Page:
The first two steps are to open the hood and then locate the rectangular shaped plastic access cover on the top of the engine.

Loosen the three bolts on the plastic spark plug access panel by turning them counterclockwise with the 10mm socket and a 1/4" drive ratchet.

Set the three 10mm bolts aside in a safe place.

Lift the plastic cover straight off the top of the engine and set it aside with the three bolts.

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Ignition Coils Exposed
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Press Release Tab
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Slide Off Power Plug
Press down the release tab on the grey plastic electrical connector before sliding the power plug straight off the base of the ignition coil housing.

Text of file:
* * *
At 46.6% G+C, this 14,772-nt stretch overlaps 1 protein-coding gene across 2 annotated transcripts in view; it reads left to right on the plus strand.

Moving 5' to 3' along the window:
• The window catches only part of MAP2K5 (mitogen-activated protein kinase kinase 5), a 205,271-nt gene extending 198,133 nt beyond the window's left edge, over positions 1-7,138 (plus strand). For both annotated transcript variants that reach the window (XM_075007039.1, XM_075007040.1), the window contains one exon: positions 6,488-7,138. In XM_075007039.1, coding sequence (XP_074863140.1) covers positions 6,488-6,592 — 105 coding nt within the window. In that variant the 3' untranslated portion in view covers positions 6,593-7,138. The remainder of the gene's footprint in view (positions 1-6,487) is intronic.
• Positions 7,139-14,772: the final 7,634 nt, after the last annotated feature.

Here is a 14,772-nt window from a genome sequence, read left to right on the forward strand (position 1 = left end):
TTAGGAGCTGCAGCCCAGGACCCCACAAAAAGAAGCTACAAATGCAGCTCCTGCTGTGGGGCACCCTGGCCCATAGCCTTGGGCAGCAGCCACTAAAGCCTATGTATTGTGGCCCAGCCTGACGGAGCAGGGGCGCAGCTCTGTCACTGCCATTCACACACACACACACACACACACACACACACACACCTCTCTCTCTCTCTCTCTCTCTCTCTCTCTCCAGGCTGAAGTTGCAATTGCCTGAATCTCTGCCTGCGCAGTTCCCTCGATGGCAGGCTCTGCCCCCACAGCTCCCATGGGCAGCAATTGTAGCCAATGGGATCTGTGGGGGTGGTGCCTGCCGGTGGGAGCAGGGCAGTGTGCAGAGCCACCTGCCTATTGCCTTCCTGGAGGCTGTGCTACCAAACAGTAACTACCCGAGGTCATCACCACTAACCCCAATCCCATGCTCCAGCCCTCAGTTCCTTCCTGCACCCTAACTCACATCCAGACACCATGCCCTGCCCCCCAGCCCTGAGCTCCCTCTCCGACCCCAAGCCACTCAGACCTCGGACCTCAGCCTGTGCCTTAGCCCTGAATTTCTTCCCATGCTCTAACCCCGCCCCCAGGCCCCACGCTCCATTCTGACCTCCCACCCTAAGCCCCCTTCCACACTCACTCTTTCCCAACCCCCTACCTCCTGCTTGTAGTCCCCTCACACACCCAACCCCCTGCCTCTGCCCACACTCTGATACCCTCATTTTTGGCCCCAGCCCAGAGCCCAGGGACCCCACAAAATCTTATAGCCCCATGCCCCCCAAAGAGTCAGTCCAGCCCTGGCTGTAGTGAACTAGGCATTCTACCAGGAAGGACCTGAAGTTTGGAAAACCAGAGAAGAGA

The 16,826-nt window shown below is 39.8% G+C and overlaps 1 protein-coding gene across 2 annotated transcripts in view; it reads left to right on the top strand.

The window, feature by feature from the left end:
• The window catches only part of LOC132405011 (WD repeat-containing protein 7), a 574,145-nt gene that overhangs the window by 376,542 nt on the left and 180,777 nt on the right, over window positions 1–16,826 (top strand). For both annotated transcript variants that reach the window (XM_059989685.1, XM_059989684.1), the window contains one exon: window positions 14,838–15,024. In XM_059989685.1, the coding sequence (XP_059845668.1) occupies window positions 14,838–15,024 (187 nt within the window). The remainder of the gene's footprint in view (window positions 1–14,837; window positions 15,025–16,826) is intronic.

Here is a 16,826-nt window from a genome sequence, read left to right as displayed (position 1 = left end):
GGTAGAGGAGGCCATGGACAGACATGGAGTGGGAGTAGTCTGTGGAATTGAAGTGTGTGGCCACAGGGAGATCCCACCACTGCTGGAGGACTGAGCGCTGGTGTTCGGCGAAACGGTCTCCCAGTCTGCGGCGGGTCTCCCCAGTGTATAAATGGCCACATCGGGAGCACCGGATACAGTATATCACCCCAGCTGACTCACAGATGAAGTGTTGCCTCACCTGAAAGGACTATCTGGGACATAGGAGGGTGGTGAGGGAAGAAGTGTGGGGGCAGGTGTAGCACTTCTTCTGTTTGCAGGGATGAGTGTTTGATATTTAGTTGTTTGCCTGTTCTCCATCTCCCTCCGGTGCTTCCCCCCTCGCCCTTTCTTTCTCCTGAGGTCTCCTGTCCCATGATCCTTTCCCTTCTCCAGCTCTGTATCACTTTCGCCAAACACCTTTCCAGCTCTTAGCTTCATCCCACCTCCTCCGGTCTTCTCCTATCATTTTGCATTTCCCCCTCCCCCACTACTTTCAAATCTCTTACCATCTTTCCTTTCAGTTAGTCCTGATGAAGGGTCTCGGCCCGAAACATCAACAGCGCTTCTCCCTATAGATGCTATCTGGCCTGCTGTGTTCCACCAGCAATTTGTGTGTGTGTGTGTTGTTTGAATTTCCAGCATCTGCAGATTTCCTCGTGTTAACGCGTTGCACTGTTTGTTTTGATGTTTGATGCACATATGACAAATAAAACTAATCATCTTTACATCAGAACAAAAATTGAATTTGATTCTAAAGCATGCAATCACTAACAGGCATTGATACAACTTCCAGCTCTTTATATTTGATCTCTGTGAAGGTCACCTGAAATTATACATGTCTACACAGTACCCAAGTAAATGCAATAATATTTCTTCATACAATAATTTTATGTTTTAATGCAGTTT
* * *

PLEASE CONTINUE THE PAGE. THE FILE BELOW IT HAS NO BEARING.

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Loosen Counterclockwise
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10mm Bolt Removed
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Lift Out Ignition Coil Housing
Loosen the single bolt holding the ignition coil in place by turning it counterclockwise with the 10mm socket and a 1/4" drive ratchet.

Set the 10mm bolt aside in a safe place.

Rotate the ignition coil back and forth a few times to make sure that the rubber dust boot at the end is not stuck or "frozen" to the top of the old spark plug.

Lift the ignition coil housing straight out of the spark plug well and set it aside in a safe place.

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Spark Plug Well
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5/8" Spark Plug Socket
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Loosen Counterclockwise
Attach the 5/8" spark plug socket to a 6" extension bar and the 3/8" drive ratcheting wrench.

Lower the socket down in to the well and attach to the top of the old spark plug.